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Diez is situated at an elevation of 110 m at the confluence of the rivers Aar and Lahn in northeastern Rhineland-Palatinate, about 4 km southwest of Limburg an der Lahn and about 31 km east of Koblenz. The municipality has a population of about 11,000 (2016). It is also the seat of the unified municipality (Verbandsgemeinde) Diez which also includes 22 other, independent communes.
The settlement was first mentioned as Theodissa in a charter of 790 AD where it is listed as property of the Abbey of Prüm. In 1329 Diez obtained the privileges of a town. The dynasty of the Counts of Diez ended in 1386 wit the death of the last male heir. The domains thereafter were inherited by the counts of Nassau and later Nassau-Dillenburg. The town later became the residence of the counts of Nassau-Diez, who in the 17th and 18th centuries became hereditary governors of the Spanish Netherlands and who became the founders of today's Dutch royal family. In 1806 the county of Nassau-Diez was incorporated into the duchy of Nassau (residence in Weilburg and from 1814 in Wiesbaden). In 1866 Nasxau was incoporated into the kingdom of Prussia and in the following year Diez became the administrative seat of the district Unterlahnkreis (Lower Lahn district). In 1969 the districts Unterlahnkreis and Loreleykreis (Sankt Goarshausen) were merged into the new Rhein-Lahn district and the administrative seat was moved to Bad Ems.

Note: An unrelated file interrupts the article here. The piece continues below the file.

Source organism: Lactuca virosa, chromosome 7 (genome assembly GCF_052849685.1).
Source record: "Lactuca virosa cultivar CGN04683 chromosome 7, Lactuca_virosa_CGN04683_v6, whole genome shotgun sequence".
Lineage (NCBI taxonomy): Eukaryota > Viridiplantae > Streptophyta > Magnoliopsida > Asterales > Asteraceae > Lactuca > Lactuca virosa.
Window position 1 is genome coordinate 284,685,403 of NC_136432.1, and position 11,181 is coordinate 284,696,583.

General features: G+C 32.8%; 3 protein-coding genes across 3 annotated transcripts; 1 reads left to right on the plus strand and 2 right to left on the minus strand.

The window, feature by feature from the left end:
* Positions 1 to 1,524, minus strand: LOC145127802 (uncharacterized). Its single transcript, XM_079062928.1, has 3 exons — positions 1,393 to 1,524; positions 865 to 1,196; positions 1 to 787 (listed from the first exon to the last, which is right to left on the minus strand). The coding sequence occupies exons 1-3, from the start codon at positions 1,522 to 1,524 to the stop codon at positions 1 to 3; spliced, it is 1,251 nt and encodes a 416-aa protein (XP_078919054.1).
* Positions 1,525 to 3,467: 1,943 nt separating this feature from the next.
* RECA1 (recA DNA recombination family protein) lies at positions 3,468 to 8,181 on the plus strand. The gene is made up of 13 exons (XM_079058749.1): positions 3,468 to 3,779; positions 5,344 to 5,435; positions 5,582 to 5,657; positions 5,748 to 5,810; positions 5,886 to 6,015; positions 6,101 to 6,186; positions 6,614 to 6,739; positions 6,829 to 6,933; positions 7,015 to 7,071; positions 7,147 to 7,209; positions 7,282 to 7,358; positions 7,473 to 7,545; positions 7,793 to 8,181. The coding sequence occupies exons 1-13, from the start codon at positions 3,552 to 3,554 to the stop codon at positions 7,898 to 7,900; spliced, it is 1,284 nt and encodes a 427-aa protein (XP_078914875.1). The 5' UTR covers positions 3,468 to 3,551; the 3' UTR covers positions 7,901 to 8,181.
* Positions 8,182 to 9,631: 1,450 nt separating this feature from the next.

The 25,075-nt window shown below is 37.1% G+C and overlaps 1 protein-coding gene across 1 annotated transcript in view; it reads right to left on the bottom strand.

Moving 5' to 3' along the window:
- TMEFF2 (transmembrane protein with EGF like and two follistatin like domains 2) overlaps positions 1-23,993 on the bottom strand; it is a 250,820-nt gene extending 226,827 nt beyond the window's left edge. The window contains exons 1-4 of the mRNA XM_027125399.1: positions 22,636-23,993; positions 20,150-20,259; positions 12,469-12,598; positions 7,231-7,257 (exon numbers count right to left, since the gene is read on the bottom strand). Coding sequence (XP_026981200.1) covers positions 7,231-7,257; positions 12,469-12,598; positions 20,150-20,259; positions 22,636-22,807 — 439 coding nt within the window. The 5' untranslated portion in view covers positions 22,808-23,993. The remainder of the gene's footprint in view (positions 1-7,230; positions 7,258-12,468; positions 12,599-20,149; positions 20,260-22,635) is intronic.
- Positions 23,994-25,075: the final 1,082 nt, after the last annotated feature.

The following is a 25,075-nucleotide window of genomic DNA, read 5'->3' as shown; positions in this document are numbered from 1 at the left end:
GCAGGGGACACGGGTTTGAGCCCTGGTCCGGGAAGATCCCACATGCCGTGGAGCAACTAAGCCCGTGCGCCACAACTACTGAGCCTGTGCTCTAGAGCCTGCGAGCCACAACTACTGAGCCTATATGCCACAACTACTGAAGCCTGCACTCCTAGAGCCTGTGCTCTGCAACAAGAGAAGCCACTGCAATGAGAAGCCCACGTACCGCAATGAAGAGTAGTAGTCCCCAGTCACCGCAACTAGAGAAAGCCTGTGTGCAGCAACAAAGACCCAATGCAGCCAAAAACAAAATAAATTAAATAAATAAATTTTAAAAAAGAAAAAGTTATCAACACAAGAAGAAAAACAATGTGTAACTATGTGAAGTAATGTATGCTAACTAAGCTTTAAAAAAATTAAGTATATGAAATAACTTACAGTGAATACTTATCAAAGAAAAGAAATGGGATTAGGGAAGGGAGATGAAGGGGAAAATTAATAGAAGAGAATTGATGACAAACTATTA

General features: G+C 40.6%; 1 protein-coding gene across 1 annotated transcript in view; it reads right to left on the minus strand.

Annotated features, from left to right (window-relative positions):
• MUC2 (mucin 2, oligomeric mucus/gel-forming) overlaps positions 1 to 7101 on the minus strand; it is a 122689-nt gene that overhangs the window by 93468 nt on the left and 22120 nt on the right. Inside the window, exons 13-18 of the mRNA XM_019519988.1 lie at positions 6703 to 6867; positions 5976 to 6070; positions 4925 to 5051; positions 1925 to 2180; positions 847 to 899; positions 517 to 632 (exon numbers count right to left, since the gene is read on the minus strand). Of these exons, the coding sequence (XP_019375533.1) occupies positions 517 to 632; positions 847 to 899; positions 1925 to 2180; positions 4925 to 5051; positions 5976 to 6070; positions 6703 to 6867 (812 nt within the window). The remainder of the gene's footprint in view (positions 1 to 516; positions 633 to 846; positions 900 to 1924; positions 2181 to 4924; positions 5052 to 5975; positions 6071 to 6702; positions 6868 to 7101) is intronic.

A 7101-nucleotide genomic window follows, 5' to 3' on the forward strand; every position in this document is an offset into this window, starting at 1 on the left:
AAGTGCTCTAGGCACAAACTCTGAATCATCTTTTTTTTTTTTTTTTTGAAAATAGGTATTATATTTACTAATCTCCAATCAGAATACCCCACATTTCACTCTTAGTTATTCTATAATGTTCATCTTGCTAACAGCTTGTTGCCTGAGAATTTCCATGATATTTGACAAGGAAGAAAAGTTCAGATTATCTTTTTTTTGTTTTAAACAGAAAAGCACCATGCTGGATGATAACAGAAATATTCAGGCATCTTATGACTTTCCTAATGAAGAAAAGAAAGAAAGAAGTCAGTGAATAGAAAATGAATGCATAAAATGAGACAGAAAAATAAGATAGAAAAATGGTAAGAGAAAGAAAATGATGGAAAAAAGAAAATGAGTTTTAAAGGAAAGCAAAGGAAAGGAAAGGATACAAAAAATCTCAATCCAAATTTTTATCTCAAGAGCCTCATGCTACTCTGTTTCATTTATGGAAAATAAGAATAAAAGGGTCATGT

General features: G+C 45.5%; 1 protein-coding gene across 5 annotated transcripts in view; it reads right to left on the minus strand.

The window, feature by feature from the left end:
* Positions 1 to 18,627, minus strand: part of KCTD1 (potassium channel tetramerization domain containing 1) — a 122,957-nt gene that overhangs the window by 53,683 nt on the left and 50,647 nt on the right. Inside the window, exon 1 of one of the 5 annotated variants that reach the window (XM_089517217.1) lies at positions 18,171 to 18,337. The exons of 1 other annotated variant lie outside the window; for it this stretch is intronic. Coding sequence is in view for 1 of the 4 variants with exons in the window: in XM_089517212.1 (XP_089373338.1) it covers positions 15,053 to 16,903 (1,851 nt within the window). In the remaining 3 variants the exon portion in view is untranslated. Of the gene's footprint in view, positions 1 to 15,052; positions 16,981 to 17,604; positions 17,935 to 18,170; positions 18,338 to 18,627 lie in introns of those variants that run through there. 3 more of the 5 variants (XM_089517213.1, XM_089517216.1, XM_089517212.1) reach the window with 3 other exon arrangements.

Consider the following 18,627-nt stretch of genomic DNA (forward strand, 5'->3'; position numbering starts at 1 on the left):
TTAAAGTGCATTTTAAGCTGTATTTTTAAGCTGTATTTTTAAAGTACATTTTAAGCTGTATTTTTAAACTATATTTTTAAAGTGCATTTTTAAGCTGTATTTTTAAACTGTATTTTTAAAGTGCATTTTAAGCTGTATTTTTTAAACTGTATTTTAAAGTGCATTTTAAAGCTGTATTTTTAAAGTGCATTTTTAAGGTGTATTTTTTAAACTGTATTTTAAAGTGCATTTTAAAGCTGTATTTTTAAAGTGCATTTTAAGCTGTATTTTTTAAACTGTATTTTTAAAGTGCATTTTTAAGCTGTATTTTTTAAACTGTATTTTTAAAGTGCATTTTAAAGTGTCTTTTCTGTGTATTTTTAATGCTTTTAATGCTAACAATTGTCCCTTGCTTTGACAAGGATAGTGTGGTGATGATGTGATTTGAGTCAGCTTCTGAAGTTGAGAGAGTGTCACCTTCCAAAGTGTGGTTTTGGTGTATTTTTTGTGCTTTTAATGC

Diez castle [center] above the town goes back to a construction of the
11th century. In the following centuries, the castle was repeatedly enlarged. In the 15th century the castle was
transformed into a residence castle in early Renaissance style. From 1606 it was the residence of the counts of
Nassau-Diez (Orange-Nassau). Since the main residence of the counts was in the Netherlands, castle Diez was mainly
used as a dowager seat and later only as an administrative seat. In 1778/79 the castle was transformed into a gaol
and as such it was used until 1928. The city of Diez and Prussia wanted to donate the castle to the Dutch royal family
which, however, declined. Since 1953 the castle is home to a youth hostel, since the 1960s also a museum of Nassau